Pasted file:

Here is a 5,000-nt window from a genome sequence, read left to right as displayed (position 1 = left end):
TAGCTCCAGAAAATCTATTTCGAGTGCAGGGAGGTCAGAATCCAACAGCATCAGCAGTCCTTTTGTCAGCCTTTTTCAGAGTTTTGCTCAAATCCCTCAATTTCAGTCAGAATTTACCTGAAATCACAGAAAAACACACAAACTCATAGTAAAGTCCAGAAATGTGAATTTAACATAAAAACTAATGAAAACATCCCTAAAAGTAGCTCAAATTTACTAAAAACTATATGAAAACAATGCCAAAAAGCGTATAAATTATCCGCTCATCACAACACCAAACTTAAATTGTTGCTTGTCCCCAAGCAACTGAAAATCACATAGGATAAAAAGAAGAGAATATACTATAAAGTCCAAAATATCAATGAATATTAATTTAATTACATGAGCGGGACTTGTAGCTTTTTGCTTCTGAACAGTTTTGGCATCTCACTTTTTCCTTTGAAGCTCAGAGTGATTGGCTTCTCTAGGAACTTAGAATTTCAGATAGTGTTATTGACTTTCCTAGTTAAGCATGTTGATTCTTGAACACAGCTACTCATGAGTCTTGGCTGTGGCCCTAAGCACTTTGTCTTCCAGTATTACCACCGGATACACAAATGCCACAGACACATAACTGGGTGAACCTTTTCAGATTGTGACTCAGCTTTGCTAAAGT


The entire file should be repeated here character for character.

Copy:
Here is a 5,000-nt window from a genome sequence, read left to right as displayed (position 1 = left end):
TAGCTCCAGAAAATCTATTTCGAGTGCAGGGAGGTCAGAATCCAACAGCATCAGCAGTCCTTTTGTCAGCCTTTTTCAGAGTTTTGCTCAAATCCCTCAATTTCAGTCAGAATTTACCTGAAATCACAGAAAAACACACAAACTCATAGTAAAGTCCAGAAATGTGAATTTAACATAAAAACTAATGAAAACATCCCTAAAAGTAGCTCAAATTTACTAAAAACTATATGAAAACAATGCCAAAAAGCGTATAAATTATCCGCTCATCACAACACCAAACTTAAATTGTTGCTTGTCCCCAAGCAACTGAAAATCACATAGGATAAAAAGAAGAGAATATACTATAAAGTCCAAAATATCAATGAATATTAATTTAATTACATGAGCGGGACTTGTAGCTTTTTGCTTCTGAACAGTTTTGGCATCTCACTTTTTCCTTTGAAGCTCAGAGTGATTGGCTTCTCTAGGAACTTAGAATTTCAGATAGTGTTATTGACTTTCCTAGTTAAGCATGTTGATTCTTGAACACAGCTACTCATGAGTCTTGGCTGTGGCCCTAAGCACTTTGTCTTCCAGTATTACCACCGGATACACAAATGCCACAGACACATAACTGGGTGAACCTTTTCAGATTGTGACTCAGCTTTGCTAAAGT